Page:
Can civil society be a space where free people of divergent and even antagonistic faiths—including tribes in the grip of the delusion of race—live peacefully on the basis of a social contract where all agree to provide for the basic needs of each in the name of equality? No, say the classical liberals, particularly Nobel laureate Friedrich Hayek, whose midcentury warnings about the dangers of centralized government power in the pursuit of egalitarian dreams—socialism—are now seen as the wisdom of a prophet. Capitalism is ascendant in the wake of socialism’s collapse, promising to eliminate mass poverty...

    • The Anatomy of Racial Inequality: A Clarification (pp. 238-256)
      Glenn C. Loury

      InThe Anatomy of Racial Inequality,I have tried to do three things: outline a theory of “race” applicable to the social and historical circumstances of the United States; sketch an account of why racial inequality in our society is so stubbornly persistent; and offer a conceptual framework for the practice of social criticism on race-related issues—criticism that might encourage reflection among our political and intellectual elite and, in this way, promote social reform. In my book, these objectives are subsumed, respectively, in the successive chapters entitled “Racial Stereotypes,” “Racial Stigma,” and “Racial Justice” (Loury 2002).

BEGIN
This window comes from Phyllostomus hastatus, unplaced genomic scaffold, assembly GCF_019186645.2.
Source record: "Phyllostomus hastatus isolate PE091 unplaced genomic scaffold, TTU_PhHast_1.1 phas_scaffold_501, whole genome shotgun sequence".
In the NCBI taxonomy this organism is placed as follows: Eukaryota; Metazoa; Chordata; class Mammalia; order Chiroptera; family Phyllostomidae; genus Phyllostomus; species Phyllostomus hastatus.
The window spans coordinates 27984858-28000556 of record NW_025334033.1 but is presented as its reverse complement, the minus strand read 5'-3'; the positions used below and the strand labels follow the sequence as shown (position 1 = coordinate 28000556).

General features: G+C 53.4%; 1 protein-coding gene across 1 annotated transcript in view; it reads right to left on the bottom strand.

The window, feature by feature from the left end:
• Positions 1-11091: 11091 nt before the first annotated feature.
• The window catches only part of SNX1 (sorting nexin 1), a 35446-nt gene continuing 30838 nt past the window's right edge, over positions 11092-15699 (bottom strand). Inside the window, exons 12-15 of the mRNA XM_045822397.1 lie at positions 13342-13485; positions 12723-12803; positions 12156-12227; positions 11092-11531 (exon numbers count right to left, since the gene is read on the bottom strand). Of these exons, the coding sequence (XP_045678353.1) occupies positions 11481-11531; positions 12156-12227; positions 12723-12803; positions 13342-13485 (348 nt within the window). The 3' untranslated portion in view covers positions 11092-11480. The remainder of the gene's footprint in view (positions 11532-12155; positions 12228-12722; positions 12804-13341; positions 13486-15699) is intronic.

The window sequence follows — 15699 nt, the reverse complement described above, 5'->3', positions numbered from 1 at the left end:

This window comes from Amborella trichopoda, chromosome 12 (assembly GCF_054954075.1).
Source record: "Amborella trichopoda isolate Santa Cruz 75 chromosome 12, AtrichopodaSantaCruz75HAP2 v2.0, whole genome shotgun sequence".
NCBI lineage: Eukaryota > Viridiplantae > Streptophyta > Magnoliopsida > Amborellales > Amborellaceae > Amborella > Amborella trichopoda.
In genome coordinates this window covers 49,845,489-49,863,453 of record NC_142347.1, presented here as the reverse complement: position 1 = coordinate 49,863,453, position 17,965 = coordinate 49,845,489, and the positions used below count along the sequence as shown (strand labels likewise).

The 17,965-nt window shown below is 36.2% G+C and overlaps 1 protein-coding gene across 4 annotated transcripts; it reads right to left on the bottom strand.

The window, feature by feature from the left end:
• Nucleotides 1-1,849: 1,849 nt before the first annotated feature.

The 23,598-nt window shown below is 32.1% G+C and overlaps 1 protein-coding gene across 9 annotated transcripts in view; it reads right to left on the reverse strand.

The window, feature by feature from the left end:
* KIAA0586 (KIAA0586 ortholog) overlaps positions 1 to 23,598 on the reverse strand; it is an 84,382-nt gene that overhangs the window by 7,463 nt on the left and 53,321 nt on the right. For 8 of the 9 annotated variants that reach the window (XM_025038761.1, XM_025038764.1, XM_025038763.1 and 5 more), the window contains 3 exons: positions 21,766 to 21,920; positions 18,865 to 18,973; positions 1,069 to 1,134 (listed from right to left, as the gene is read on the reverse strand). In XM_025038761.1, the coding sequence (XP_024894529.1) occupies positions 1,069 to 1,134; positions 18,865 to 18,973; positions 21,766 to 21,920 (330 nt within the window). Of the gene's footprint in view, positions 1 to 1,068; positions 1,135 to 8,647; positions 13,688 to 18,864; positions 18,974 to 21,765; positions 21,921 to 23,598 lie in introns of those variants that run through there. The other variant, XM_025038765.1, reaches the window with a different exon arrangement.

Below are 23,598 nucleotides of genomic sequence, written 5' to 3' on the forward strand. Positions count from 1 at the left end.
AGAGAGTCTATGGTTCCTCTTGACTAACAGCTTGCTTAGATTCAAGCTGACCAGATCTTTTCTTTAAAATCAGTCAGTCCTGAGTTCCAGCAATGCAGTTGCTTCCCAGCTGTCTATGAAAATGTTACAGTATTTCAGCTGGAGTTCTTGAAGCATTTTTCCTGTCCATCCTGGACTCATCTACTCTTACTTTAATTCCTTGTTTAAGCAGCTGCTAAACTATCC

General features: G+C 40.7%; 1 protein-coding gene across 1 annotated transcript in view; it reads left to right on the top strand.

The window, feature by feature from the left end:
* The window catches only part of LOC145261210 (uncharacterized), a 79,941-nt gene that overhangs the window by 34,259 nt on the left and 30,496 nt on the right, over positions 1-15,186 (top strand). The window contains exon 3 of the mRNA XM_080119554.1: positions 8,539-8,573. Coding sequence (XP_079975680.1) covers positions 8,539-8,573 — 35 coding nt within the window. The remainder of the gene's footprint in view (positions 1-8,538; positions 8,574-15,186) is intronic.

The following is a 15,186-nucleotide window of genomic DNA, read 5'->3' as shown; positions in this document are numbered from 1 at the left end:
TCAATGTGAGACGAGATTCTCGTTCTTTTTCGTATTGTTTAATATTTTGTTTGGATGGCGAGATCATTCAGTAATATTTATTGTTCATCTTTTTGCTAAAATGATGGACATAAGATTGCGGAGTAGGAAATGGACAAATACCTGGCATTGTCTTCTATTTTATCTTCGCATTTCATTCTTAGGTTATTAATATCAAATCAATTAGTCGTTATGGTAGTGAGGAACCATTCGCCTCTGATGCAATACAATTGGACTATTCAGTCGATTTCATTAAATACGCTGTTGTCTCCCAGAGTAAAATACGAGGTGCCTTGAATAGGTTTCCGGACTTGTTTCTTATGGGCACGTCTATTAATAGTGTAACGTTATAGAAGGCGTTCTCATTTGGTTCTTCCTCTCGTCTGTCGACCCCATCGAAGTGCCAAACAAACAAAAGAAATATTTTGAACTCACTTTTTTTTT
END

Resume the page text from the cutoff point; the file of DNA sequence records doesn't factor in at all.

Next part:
Any theory of...

  7. PART 3 Policy Issues
    • Pragmatism, Liberalism, and Economic Policy (pp. 259-274)
      David Colander

      Debates about esoteric topics in history often are conducted because they have importance in setting a context for modem policy debates. The Carlyle-Mill debate discussed in the first part of this book seems to fit that mold. It is important for the modem policy debate about what set of policies is most appropriate to deal with race-associated problems that our society is experiencing. This chapter concerns that modem debate and the contributions that economic reasoning has for that debate.

      Arguments about race, economics, and policy can quickly become complicated. Since the points I want to make with this chapter are...

    • Better Recreational Drugs: Unleashing Technology to Win the War on Bad Drugs (pp. 275-284)
      Vanita Gowda and Brendan O’Flaherty

      The problem with recreational and occupational drugs’ in the United States today is not the drugs we have but the drugs we do not have. We do not have modem drugs that can satisfy the demand for mood-altering and consciousness-changing experiences in a safe and effective way. Instead, we are saddled with old drugs, both legal and illegal, that generally have rather awful side effects—sometimes for their users, sometimes for others, sometimes for both. The current illicit drug situation is particularly harmful to African-Americans, due to the concentration of negative externalities in minority neighborhoods. Clear government policies would probably...

  8. Bibliography (pp. 285-308)
  9. About the Authors (pp. 309-314)
  10. Index (pp. 315-334)